Amaury Sanit: 2 G, 2 GS, 7.2 IP, 9 H, 5 R, 4 ER, 1 BB, 2 K, 1 WP (4.70 ERA, 1.30 WHIP)
Josh Schmidt: 10 H, 9 ER, 50.2 IP, 31 H, 13 R, 12 ER, 22 BB, 48 K, 4 HB (2.13 ERA, 1.05 WHIP)

Cashman: Yanks will not increase offer to Lee

Brian Cashman told George King that the Yankees will not increase their offer to free agent lefty Cliff Lee. Although Cashman indicated that he has spoken to agent Darek Braunecker since the winter meetings, he simply said “no” when asked if he’d increase his offer in terms of dollars and/or years. First of all, Cashman’s not going to state publicly that he’s willing to up the offer, keep that in mind. Secondly, you can’t blame the Yanks GM here, they already offered Lee a menu of huge dollar deals that are more than fair. The ball is in Lee’s court now, everyone’s made their best offer. Time to decide, Cliff.

Link Dump: Maddux, Romine, Farm System

It’s raining cats and dogs in the Tri-State Area, but at least it’s better than what’s going on in Minnesota. Here are a few links to check out before the Jets kick off…

The Last Time The Yankees Didn’t Get Their Man

As the Cliff Lee circus continues to play out, it’s tough for many young fans to remember the last time the Yankees failed to sign a free agent they coveted. Ben Shpigel recapped the courtship of Greg Maddux, in which then-GM Gene Michael went above and beyond the normal call of duty only to be left in the dark. It’s also easy to forget that the Yanks were turned down by David Cone, Doug Drabek, and Barry Bonds that offseason, instead settling for Jimmy Key and Wade Boggs. Given how the late-90’s played out (especially against Maddux’s Braves), I’d say things worked out in the end.

Romine Trying To Keep The Family Business Alive

The Romine family is a baseball family, with father Kevin playing for the Red Sox back in the day and son Andrew suiting up for the Angels this past September. Austin is still trying to work his way up the minor league ladder, but Anthony McCarron caught up with the Yankee catching prospect about his upbringing. It’s a really interesting read, little did we know that Austin’s first steps came wearing a Red Sox shirt on the field in Fenway Park. Make sure you check it out.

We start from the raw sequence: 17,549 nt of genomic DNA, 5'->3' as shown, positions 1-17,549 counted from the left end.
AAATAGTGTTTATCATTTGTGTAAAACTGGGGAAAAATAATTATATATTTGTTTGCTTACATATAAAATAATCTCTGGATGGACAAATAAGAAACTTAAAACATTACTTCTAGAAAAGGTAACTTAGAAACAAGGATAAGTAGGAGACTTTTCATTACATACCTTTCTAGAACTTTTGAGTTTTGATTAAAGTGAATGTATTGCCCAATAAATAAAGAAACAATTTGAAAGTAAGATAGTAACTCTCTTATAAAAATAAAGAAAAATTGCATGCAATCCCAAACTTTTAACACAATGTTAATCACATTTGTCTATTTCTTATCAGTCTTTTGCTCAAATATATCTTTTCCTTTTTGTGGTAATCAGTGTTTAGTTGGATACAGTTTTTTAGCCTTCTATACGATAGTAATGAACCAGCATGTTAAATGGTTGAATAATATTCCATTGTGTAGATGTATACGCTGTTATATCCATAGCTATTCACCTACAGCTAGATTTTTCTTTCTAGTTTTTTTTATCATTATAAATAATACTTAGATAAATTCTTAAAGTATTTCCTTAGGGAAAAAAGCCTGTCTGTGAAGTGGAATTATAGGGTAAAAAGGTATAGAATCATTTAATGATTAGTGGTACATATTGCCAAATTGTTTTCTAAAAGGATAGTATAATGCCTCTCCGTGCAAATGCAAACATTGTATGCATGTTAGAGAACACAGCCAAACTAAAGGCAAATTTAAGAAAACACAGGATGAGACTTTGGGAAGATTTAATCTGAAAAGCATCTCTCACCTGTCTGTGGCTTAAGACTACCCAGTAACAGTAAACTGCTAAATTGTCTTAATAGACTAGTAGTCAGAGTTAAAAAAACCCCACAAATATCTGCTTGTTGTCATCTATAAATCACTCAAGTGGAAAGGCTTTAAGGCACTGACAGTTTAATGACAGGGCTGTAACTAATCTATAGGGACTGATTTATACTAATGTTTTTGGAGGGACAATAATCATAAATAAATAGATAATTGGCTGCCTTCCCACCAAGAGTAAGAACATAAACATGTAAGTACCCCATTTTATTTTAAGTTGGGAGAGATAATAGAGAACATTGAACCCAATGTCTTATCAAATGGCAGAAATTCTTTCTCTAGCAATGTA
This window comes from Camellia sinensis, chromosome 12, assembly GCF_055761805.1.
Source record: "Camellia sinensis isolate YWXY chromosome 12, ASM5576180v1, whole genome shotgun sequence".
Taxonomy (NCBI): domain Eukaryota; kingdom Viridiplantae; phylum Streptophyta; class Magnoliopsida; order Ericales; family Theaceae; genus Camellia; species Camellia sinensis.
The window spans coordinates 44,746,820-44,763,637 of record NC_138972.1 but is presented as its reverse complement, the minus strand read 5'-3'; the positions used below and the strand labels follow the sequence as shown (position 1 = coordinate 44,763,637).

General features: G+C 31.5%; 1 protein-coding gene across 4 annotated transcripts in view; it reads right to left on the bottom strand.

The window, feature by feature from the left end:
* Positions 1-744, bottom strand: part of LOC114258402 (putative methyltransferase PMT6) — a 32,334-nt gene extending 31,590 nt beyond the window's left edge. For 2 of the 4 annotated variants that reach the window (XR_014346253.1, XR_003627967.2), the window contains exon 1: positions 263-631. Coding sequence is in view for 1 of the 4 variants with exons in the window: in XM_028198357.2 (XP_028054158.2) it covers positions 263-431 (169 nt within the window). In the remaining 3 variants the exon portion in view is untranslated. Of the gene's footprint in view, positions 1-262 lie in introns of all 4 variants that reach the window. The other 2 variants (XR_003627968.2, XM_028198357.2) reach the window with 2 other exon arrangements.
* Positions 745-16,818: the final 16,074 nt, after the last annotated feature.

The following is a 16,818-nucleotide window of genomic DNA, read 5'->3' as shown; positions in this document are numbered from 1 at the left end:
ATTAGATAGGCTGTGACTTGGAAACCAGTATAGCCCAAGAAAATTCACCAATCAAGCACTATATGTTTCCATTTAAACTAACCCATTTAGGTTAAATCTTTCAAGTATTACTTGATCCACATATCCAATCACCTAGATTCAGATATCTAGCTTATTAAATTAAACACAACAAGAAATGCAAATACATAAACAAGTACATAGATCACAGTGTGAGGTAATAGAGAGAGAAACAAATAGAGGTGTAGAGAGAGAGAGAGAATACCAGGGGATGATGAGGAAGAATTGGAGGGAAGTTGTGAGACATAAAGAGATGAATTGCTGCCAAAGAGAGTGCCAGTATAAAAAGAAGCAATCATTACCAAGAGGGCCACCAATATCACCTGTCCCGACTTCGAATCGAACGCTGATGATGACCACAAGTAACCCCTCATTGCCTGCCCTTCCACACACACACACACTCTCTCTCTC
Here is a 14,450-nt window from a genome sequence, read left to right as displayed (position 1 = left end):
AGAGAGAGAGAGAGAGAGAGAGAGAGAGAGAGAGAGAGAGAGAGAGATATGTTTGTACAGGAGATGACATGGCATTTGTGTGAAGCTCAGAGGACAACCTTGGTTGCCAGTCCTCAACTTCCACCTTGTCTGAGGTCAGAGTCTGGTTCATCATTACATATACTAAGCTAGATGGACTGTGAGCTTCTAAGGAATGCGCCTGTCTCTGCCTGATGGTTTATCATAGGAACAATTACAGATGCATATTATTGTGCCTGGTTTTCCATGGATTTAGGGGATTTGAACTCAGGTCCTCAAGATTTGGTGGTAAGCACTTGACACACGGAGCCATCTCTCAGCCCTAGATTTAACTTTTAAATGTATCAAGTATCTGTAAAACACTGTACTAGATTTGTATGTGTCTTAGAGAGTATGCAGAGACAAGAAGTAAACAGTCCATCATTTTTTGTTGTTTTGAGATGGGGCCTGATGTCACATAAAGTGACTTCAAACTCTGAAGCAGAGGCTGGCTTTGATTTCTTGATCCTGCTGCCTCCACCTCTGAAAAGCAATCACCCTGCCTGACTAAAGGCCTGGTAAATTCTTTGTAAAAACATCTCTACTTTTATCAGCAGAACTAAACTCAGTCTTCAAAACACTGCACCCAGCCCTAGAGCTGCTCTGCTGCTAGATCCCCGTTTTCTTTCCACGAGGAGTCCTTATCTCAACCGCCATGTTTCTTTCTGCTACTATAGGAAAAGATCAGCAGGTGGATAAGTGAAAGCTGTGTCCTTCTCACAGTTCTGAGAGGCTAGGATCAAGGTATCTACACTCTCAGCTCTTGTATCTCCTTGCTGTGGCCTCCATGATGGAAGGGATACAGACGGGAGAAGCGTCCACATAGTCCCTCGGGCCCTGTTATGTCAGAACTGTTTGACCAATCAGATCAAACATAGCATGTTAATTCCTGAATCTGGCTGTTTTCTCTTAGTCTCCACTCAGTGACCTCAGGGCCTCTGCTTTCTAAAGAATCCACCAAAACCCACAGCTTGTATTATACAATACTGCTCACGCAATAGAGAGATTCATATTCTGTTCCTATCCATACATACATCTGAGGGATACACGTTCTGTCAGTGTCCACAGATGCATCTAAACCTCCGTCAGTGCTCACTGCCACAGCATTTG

Farm System Discussion

John Sickels at Minor League Ball is hosting a discussion thread about the Yankees farm system, part of his annual look at each team’s top twenty prospects. The comments can be both informative and borderline insane, but it’s worth a scroll through.

Oh, and Nick Swisher got married yesterday. Congrats, Swish.

Still no word from Pettitte

While the entire world waits for Cliff Lee to decide where he’ll spend (presumably) the rest of his career, another free agent lefty has a decision of his own to make. Brian Cashman told Marc Carig that he hasn’t spoken to Andy Pettitte since the winter meetings, which I guess is just three days. Feels like a lot longer though. I get the feeling that Andy’s decision will depend on Lee. If the Yanks land the former Cy Young Award winner, Pettitte will come back and try to win one more title. If not, he’ll hang them up and chill with the kids. That’s just my two cents though, don’t take it as gospel.

Open Thread: Moose

(AP Photo/Julie Jacobson)

I dunno why, but I felt like posting a Mike Mussina picture today. Moose is easily one of my all-time favorite Yankees, and I can’t think of a long-term pitching contract that worked out better. I figured this was appropriate given all the Cliff Lee madness. Sometimes these things go according to plan, if not better.

Anyway, this is your open thread for the night. All three of the hockey locals are in action, plus there’s a ton of college football on. Pitchers and catcher report in 65 days, you know. Enjoy.